Kevin Blackwell: “You would make some really good friends at a place like this”

Professional football coach Kevin Blackwell visited FCV International Football Academy at the end of November to run a training session for students at the Borderville Sports Centre.

The 62-year-old has previously managed Leeds United, Luton Town, Sheffield United, and Bury, and has worked as a coach for various clubs across the country after starting his footballing career as a goalkeeper.

Blackwell was well-travelled as a player in England, signing for more than 10 different clubs, and his intuitive nature as a coach took him further afield as he searched the world for best practices.

These experiences have not only supported Blackwell’s success domestically, but recently led to opposition analysis work on the international stage.

“I’ve gone away to Juventus, AC Milan [in Italy], São Paulo in Brazil and just watched what other people do in other countries,” Blackwell said. “Is there anything that we are doing or are not doing? Or are we coming back quite confident that we are actually ahead of the game in some areas?

“I go over to France, Spain, Argentina, Brazil and have a lovely couple of weeks with good friends; you would make some really good friends at a place like this [at FCV Academy] and they are from all over the world.

“A lot of these lads have come here because they want to learn how to play football and get themselves better, and when you have got people who want to get better it doesn’t half make things a lot easier for a coach.

“I was very impressed with the attitude of the players [at FCV Academy]. They were very well disciplined; they did what we asked them to do. It was, for me, a set of lads that really wanted to go out and train and play so pleasure working with them.”

When not calling the shots as the main decision maker, Blackwell was a trusted assistant to Neil Warnock who became the first professional manager to win eight promotions.

Working as a player or coach, Blackwell had influence in many of Warnock’s end-of-season triumphs – including the first as a goalkeeper during Scarborough’s rise to the English Football League in 1987, and the most recent as assistant coach in the record-breaking eighth when the duo led Cardiff City to the Premier League over 30 years later.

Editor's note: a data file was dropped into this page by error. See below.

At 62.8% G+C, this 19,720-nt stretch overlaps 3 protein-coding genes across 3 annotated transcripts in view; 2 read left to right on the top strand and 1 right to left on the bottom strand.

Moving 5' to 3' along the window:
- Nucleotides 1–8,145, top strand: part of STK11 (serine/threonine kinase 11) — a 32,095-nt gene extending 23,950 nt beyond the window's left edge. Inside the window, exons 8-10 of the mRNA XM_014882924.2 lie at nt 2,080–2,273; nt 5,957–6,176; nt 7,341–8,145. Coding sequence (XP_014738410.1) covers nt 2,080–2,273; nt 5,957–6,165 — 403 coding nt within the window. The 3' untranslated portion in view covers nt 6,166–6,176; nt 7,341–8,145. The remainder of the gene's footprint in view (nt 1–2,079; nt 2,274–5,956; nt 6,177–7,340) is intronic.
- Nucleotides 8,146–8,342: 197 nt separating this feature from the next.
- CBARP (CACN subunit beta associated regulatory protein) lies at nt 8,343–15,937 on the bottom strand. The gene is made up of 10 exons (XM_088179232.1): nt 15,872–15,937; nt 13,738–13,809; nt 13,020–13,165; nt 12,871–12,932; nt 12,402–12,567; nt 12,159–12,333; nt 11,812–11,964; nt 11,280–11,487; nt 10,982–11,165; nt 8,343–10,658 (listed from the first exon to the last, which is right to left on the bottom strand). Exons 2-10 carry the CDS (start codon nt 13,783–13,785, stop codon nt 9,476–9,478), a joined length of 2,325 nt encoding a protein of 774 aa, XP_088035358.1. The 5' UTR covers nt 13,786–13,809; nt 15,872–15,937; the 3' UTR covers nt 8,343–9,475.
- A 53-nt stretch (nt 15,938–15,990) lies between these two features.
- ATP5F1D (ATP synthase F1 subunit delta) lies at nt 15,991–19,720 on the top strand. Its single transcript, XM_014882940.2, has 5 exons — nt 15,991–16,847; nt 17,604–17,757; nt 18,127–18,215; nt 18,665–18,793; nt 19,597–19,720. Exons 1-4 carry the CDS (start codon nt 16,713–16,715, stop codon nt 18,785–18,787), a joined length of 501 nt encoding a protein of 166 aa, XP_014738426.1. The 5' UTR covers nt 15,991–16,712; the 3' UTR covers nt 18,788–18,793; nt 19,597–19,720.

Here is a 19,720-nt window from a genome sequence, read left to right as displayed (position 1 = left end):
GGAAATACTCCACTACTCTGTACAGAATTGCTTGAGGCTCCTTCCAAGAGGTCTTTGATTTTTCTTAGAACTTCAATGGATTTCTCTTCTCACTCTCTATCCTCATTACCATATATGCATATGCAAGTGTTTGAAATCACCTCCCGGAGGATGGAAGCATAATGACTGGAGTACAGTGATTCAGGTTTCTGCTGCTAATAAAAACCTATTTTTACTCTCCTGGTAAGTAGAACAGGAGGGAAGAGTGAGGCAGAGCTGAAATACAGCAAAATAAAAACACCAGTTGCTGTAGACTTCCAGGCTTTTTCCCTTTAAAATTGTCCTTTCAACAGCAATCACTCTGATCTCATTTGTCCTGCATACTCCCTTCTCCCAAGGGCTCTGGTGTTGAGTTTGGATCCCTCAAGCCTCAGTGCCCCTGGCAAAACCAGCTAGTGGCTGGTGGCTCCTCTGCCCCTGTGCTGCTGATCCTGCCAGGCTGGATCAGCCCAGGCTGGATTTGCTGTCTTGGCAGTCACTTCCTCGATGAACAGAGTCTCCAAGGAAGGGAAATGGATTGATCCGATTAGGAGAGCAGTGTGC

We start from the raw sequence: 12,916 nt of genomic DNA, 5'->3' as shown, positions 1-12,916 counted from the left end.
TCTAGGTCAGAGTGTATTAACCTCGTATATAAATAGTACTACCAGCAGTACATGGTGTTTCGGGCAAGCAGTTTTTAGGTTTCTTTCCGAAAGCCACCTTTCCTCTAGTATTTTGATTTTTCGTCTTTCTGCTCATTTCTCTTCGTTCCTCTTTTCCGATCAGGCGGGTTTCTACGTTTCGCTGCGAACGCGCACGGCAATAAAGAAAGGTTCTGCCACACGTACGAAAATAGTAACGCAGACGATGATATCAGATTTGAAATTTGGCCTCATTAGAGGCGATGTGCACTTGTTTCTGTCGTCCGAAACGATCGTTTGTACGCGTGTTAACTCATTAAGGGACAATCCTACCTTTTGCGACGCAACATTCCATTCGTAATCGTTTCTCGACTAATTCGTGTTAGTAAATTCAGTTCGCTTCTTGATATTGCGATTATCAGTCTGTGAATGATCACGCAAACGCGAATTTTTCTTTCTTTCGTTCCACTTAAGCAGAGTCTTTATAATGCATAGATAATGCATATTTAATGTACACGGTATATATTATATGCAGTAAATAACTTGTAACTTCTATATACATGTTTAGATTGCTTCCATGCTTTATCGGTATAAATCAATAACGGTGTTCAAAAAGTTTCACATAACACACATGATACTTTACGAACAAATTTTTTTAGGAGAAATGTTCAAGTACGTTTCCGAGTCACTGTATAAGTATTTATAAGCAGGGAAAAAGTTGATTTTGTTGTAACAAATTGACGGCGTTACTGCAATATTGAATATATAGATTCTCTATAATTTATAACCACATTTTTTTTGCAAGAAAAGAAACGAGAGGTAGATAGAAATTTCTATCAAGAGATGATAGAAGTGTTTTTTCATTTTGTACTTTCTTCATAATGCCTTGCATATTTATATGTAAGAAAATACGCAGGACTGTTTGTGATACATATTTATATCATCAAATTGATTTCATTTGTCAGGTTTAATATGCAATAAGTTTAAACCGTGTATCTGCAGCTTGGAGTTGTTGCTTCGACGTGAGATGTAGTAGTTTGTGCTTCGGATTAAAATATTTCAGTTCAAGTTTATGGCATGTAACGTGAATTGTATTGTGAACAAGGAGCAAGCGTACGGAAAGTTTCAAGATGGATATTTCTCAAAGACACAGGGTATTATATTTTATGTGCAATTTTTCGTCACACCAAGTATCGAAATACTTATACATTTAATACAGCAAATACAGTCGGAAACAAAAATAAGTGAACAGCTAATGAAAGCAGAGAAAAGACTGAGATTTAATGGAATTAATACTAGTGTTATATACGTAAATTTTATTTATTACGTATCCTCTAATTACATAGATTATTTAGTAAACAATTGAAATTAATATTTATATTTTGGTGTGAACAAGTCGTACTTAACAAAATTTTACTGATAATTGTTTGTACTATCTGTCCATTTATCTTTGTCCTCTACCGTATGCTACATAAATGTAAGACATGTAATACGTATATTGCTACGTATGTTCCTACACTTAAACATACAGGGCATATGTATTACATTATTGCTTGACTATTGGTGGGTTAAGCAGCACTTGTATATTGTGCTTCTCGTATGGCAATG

Looking back, Blackwell insists that his time wearing the number one jersey gave him an advantage in his post-playing career.

“As a goalkeeper, if you know what you want your defenders to do, you must understand defenders, so you are really a defender – you put them where they need to go. But equally, you know what a strength and a weakness for a striker is.

“You try to make play as simple as possible and make strikers go into areas that you know you’re strong in – don’t let them get into areas that you’re weak at. That’s knowing your game and understanding how you can affect defenders to help you as a goalkeeper.

“It’s not just about making saves, it’s how you can get your point across to the members [of your team] that are ahead of you: your defenders, your midfield players.

“I was a very vocal goalkeeper; I’d organise them before they got to the halfway line so we knew what was happening. I was able to see things and quite a few people recognised that, and I went on and had a fairly decent career as a coach.

“I set my teams up how I would want them as a goalkeeper and knowing when we had our strongest positions and our best results.”

Using more than 45 years of experience in senior football, Blackwell gave the FCV Academy students a taste of what it’s like to be a player at the highest level.

“There was no good me coming in as a professional coach and acting as a junior coach, and I wanted to make them sure that they understand that the demands of a professional footballer.

“Every day, every session, every minute, you have to be 100 per cent focused on your job and if you aren’t, there are plenty of other people who want to take your job. That always focuses your mind.

“So many people get to the top and forget what it was that took them to the top, because that was the key to their success. Do what you do well and try to improve on the weakness areas.

“There is nothing wrong with getting a ball up against a wall and practising passing with your left foot and right foot, coming in at different angles – they are old-school methods but have never changed.

“Top tennis players, top rugby players, top cricketers, they all perform at the highest level because they focus on what their job is – the outcome takes care of itself.”

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Friday 10th December 2021

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